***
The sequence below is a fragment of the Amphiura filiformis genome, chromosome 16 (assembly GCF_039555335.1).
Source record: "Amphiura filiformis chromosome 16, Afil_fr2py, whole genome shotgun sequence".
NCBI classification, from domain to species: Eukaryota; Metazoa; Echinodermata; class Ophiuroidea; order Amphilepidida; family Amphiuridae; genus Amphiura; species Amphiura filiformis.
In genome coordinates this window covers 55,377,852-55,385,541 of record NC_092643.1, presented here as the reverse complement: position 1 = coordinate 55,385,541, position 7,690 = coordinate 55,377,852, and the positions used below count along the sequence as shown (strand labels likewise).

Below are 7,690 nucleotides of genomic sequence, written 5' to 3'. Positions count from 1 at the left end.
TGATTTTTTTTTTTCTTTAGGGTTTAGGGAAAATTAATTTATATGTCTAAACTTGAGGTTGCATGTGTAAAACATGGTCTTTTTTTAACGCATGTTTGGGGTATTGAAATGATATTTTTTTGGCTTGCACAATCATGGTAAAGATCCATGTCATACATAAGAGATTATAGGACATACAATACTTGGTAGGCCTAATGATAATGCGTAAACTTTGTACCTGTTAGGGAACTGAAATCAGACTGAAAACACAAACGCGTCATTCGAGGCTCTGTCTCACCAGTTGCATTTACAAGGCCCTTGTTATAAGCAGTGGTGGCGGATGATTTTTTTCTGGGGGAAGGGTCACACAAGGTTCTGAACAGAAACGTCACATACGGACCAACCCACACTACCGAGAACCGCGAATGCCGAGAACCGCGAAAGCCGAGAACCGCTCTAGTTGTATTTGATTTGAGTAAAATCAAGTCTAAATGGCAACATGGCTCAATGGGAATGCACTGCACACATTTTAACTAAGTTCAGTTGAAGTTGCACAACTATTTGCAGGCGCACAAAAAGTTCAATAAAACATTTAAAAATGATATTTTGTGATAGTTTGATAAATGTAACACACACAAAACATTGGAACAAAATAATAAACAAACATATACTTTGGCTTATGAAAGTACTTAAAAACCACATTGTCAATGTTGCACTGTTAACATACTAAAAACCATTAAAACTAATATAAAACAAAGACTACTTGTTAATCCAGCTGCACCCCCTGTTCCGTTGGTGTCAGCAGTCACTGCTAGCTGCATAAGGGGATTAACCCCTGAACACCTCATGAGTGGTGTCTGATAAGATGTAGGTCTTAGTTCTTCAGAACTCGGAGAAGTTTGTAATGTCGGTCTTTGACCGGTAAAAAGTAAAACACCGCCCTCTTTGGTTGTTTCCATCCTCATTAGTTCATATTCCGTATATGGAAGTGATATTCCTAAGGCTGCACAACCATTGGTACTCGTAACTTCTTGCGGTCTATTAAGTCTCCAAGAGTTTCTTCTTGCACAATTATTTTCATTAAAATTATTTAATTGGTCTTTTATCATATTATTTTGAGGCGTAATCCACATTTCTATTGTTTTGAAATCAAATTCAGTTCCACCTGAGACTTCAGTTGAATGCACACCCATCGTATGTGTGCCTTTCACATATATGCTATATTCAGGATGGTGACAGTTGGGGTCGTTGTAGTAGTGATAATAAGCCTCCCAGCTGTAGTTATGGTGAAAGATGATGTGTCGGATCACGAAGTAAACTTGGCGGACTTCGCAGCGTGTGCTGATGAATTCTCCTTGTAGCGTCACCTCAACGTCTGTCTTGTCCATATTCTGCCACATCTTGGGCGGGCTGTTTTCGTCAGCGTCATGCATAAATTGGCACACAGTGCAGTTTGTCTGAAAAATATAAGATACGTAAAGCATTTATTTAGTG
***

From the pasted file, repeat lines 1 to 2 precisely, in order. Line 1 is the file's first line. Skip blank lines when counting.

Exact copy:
The sequence below is a fragment of the Amphiura filiformis genome, chromosome 16 (assembly GCF_039555335.1).
Source record: "Amphiura filiformis chromosome 16, Afil_fr2py, whole genome shotgun sequence".